(View From The Couch is a weekly column that reviews what's new on Blu-ray and DVD. Ratings are on a four-star scale.)
BANDITS (2001). This criminally overlong misfire from director Barry Levinson (who, let's face it, hasn't made a truly good film since the 20th century) tries hard to be a quirky comedy — God, does it try — but the funniest moment turns out to be a purely unintentional one. Kate Wheeler (Cate Blanchett), a bored housewife who has hooked up with a pair of bank robbers known as "The Sleepover Bandits," is stunned when she hears one of the crooks (Bruce Willis) mouth the words of the chorus from Bonnie Tyler's "Total Eclipse of the Heart." "You know that song!" she bleats, as if that omniscient smash single were some obscure Gregorian chant and they were the only two people in the world familiar with it. Grab your chuckles where you can, because Bandits is such a complete mess that even the prospect of seeing Willis and Billy Bob Thornton mix it up fails to stir anything besides contempt. Like a squeaky axle that won't quiet down over the course of a 500-mile road trip, this grates on the nerves almost from the start, when we realize that Thornton's hypochondriac character is going to spend the entire 125-minute running time whining about his various ailments. Blanchett doesn't fare much better as the bargain basement screwball heroine in love with both men, and, for that matter, neither does Jane Fonda's son Troy Garity as the gang's thick-witted driver. Even though he's cast opposite Thornton, Blanchett and a Fonda heir, it's Willis who comes out on top: Playing it closer to the vest, he at least provides a respite from all the mannered acting smothering the rest of the picture.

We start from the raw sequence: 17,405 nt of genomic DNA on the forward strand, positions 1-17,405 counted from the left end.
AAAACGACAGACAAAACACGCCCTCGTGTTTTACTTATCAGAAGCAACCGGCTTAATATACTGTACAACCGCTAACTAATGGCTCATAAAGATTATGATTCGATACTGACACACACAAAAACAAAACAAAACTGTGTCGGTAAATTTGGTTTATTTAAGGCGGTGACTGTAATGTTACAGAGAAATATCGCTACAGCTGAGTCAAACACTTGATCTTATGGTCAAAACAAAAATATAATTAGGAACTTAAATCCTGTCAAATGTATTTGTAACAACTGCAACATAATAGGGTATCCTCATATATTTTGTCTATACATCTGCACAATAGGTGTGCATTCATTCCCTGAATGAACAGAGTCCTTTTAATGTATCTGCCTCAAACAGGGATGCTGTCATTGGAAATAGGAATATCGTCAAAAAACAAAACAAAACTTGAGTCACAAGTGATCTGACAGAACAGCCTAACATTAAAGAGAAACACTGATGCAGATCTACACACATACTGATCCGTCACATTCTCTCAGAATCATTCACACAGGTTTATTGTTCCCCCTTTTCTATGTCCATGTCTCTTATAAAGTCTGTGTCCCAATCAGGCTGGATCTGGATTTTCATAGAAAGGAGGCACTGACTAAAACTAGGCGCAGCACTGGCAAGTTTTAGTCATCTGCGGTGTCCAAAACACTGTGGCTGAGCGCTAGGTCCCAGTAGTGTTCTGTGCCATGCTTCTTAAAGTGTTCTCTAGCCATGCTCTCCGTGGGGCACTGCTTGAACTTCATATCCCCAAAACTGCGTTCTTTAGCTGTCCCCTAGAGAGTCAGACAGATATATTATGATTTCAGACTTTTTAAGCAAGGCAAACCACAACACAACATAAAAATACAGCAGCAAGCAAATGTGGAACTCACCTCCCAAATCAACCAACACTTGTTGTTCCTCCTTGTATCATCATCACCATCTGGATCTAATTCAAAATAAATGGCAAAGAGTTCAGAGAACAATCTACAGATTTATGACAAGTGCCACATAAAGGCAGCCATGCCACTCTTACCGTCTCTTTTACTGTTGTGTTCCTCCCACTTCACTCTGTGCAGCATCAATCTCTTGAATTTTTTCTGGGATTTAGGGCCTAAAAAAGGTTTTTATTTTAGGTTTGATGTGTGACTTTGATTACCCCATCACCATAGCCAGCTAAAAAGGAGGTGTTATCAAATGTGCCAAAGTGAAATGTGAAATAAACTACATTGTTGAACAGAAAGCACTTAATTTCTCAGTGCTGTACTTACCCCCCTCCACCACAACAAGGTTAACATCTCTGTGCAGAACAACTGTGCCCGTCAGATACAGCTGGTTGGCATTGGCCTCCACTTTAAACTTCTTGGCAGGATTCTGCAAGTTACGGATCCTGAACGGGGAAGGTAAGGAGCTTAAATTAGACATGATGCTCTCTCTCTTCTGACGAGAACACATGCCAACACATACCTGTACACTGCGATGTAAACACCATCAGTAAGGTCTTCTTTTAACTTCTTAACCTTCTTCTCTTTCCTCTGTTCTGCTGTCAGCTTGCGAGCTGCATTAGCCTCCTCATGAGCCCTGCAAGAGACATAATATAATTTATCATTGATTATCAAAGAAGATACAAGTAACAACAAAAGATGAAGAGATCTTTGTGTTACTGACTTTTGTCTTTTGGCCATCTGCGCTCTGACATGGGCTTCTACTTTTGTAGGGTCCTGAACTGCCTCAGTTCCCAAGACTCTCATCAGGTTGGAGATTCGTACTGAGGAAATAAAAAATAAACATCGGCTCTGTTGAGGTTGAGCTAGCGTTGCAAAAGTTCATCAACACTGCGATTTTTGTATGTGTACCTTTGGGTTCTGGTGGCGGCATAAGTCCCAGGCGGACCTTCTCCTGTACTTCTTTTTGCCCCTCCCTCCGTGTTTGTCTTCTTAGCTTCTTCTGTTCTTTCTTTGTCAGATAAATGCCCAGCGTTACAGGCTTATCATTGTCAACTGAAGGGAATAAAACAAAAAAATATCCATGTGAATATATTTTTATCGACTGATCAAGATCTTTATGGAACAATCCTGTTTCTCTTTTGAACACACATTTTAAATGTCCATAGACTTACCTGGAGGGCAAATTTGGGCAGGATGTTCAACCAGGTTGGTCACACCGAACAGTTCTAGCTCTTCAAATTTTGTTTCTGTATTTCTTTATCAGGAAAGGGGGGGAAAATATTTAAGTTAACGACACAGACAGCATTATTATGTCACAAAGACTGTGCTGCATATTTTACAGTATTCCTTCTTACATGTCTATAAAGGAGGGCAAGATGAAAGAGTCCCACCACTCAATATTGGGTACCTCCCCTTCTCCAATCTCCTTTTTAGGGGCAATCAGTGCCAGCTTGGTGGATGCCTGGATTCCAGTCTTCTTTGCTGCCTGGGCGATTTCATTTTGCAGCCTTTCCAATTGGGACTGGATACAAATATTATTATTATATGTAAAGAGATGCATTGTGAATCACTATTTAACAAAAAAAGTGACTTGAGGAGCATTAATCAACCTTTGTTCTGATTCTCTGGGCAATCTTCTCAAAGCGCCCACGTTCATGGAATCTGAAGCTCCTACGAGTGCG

The only Blu-ray extra is the theatrical trailer.
THE BLACK SLEEP (1956) / DONOVAN'S BRAIN (1953). Kino Lorber has been doing a nice job of releasing vintage horror flicks on Blu-ray, and these '50s chillers are the label's latest offerings.
A fantastic cast of horror all-stars is the chief selling point of The Black Sleep, although the film itself doesn't come close to living up to its marquee power. Basil Rathbone stars as Dr. Cadman, who's conducting gruesome brain experiments on unwilling subjects provided by a purring gypsy (Akim Tamiroff, offering the comic relief in a role originally intended for Peter Lorre). Cadman's servants are among the botched results, and although Lon Chaney Jr. and Bela Lugosi essay these roles, their participation produces feelings of depression rather than elation: Both men were addicts at this point in their lives — Chaney with alcohol, Lugosi with drugs — and they're handed thankless roles bereft of even one line of dialogue between them (Lugosi would pass away later in the year, but Chaney struggled until 1973). More enjoyable are fellow genre mainstays John Carradine and Tor Johnson, who appear all too briefly in the frenzied finale. The Black Sleep isn't nearly as bad as its reputation, but a higher budget and a more accomplished director than Reginald LeBorg might have yielded a more respectable horror yarn.
Conversely, Donovan's Brain has managed to maintain its reputation over the years as an entertaining film pulled off with a certain measure of smarts. Based on the novel by Curt Siodmak (best known as the screenwriter of such horror classics as The Wolf Man and I Walked with a Zombie), this finds Lew Ayres delivering a committed performance as a doctor who, as part of his current experimentations, manages to save the brain (and nothing else) of a recently killed millionaire, only to find the lab-stored brain eventually controlling his own mind. A potentially risible idea is handled in satisfactory fashion; for an example of how to tackle this sort of material poorly, check out the MST3K fave The Brain That Wouldn't Die. Incidentally, the woman playing Ayres' wife is Nancy Davis, better known as future First Lady Nancy Reagan.